You should try and understand their culture and learn that there’s nothing to be afraid of. Teach them about your culture without trying to impose it.

Your brain can learn; the more you expose it to the new culture, the more it will get used to it by rewiring existing connections and creating brain-maps (representations of the new terrain) for easy access.

You can teach your brain to recognize strange-looking faces, street signs, or produce labels as something you can handle.

Know someone who could use some help?

If you’re finding yourself a little more depressed than usual, you might be experiencing culture shock.

If the partner you relocated with isn’t sleeping well and has a shorter fuse than usual, they might be experiencing culture shock.

If your team isn’t working effectively together, they might be experiencing uncertainty of how to deal with the different cultures within in the team.

The neural link between social and physical pain also ensures that staying socially connected will be a lifelong need, like food and warmth. Given the fact that our brains treat social and physical pain similarly, should we as a society treat social pain differently than we do? We don’t expect someone with a broken leg to “just get over it.” And yet when it comes to the pain of social loss, this is a common response. (3)

You can snap out of social pain or culture shock about as easily as you can mend your broken foot by willing it stop hurting. Healing takes time, and support can help. Contact me to see if working together might help you to come up with strategies of how to re-wire your brain faster.  

References:

[1] Rock, David, SCARF – a brain-based model for collaborating with and influencing others

[2] http://www.wcwonline.org/2010/humans-are-hardwired-for-connection-neurobiology-101-for-parents-educators-practitioners-and-the-general-public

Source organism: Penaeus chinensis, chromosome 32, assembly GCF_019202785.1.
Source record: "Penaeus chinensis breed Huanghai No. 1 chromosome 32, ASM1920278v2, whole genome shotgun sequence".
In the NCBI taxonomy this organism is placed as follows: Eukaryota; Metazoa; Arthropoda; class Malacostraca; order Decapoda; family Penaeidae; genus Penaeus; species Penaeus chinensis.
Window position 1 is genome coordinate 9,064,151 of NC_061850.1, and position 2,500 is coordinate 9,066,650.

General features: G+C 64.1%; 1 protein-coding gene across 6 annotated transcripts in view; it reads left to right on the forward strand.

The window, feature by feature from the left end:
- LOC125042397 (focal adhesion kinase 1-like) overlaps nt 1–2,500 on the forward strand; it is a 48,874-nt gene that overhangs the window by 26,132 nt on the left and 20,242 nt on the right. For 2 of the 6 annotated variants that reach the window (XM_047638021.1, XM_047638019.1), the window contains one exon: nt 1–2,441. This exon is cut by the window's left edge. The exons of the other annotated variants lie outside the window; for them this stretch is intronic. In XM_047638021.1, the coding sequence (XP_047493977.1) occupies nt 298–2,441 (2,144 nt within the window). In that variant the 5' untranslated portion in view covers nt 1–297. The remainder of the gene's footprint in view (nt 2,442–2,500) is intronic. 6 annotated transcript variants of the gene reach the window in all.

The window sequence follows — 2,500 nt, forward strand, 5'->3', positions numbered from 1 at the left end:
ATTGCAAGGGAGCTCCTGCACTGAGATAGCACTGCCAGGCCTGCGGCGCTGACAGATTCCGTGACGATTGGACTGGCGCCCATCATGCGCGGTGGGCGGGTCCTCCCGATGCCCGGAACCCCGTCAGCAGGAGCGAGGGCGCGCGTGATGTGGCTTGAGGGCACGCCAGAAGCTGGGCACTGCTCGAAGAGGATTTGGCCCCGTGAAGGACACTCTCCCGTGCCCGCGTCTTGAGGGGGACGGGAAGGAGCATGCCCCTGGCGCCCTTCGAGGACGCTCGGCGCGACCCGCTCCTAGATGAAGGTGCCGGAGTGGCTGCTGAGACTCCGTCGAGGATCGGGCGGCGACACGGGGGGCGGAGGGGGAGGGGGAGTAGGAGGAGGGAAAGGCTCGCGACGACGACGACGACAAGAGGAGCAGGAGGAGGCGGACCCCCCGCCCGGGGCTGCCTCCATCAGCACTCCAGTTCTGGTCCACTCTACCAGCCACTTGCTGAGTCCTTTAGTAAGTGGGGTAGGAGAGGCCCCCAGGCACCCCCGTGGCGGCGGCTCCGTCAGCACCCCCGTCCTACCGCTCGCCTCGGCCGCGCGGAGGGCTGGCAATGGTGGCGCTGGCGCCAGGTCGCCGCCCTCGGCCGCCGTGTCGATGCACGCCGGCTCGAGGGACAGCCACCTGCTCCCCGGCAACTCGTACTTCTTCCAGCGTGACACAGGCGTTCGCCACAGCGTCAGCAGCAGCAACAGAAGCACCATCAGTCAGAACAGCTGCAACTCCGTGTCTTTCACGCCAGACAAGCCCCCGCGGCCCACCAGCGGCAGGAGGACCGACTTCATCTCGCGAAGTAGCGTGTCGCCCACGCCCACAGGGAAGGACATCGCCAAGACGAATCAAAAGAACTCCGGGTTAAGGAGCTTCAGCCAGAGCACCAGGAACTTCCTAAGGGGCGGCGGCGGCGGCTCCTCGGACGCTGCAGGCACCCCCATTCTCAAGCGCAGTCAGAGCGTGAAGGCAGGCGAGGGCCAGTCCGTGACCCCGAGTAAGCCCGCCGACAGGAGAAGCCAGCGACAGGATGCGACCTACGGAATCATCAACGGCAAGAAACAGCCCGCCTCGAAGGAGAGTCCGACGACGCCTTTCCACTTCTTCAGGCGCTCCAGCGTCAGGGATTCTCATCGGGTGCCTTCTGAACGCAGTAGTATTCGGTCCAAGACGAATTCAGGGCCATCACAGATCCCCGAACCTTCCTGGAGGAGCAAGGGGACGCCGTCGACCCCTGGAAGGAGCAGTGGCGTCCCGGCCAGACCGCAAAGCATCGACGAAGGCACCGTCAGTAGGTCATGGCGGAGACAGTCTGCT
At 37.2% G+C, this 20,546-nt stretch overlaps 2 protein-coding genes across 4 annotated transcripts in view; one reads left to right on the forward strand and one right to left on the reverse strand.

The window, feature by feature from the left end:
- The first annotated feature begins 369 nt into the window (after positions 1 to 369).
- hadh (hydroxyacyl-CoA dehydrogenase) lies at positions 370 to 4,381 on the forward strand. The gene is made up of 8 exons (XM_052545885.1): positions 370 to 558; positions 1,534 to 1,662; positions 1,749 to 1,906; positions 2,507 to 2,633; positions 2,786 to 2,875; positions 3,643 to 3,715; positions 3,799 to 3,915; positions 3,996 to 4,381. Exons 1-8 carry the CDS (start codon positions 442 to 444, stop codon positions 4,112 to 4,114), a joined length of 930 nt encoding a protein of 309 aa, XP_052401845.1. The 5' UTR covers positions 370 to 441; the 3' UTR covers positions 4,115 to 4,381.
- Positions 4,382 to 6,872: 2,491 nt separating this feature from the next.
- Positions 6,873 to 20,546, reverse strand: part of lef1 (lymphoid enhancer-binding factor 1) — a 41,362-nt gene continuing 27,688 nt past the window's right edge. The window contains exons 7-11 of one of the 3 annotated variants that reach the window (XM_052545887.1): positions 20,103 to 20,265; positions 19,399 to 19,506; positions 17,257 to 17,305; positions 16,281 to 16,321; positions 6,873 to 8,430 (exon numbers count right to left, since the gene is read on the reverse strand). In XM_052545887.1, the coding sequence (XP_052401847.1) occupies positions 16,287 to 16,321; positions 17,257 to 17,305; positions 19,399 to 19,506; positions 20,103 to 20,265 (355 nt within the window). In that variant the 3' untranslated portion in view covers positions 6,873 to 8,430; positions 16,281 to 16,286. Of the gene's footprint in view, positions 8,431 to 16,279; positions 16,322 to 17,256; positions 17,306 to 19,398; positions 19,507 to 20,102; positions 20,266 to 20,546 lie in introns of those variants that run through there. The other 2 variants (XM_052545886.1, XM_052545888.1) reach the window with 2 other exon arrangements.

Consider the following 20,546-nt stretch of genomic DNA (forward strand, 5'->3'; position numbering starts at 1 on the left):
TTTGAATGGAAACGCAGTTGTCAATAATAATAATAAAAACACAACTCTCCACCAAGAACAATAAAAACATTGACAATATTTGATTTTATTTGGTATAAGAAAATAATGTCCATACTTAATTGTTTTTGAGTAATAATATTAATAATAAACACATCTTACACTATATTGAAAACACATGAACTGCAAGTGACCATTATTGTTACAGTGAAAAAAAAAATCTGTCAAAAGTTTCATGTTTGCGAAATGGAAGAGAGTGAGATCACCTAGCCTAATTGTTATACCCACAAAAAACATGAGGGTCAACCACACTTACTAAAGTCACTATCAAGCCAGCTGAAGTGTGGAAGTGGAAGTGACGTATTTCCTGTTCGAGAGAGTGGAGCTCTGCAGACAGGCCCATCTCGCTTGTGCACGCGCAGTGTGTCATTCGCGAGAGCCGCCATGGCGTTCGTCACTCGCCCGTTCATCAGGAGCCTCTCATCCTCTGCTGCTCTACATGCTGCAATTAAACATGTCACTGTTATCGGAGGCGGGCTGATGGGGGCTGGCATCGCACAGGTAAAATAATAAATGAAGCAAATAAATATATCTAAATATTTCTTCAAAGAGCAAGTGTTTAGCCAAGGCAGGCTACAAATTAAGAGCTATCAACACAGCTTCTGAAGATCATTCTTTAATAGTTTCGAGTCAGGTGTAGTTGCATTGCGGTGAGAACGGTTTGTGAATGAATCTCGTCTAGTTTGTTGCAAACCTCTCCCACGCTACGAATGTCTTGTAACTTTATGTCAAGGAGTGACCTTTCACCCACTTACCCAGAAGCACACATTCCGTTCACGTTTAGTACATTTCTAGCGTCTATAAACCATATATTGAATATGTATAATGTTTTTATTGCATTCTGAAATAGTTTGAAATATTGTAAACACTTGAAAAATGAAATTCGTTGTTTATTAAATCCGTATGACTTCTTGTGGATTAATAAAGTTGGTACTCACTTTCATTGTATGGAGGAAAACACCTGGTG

[3] Lieberman, Matthew D, Social – Why our Brains are Wired to Connect

Image by pshutterbug, flickr, Creative Commons License

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4 Tips to Increase Insights for Problem-Solving

Pic Credit: Typography by Jeff Jarvis on design.org

Pic Credit: Typography by Jeff Jarvis on design.org

How do you solve problems?  

People with different Type preferences may use different means:

  • Do you use logical analysis?  (e.g. introverted Thinking)
  • Discuss it with your friends / colleagues?  (e.g. extraverted Feeling)
  • Go to past experiences?  (e.g. introverted Sensing)
  • Brainstorm multiple alternatives? (e.g. extraverted Intuiting)

But what if your usual way of problem-solving doesn't work? After all, as has been attributed to Einstein: "We cannot solve our problems with the same thinking we used when we created them."  

From David Rock's "Your Brain At Work"

However, with the amount of change today in how business is done, "noncreative" people increasingly run into brand-new problems, problems with no procedures to follow, no obvious answers, and where solutions from similar situations don't work. For example, what's the rule for reducing the production cost of a product you don't understand, one that is manufactured in China, serviced from India, delivered into Europe, and managed by people who have never met? What's needed here is not a logical solution, but one that recombines knowledge (the maps in your brain) in a whole new way. And that's called an insight.

For example, and if you read on the answer will be revealed to you, take a simple word puzzle: What does H I J K L M N O stand for?

Take a moment to figure it out. 

How are you trying to solve this puzzle?

  • Is your brain going straight to possible acronyms?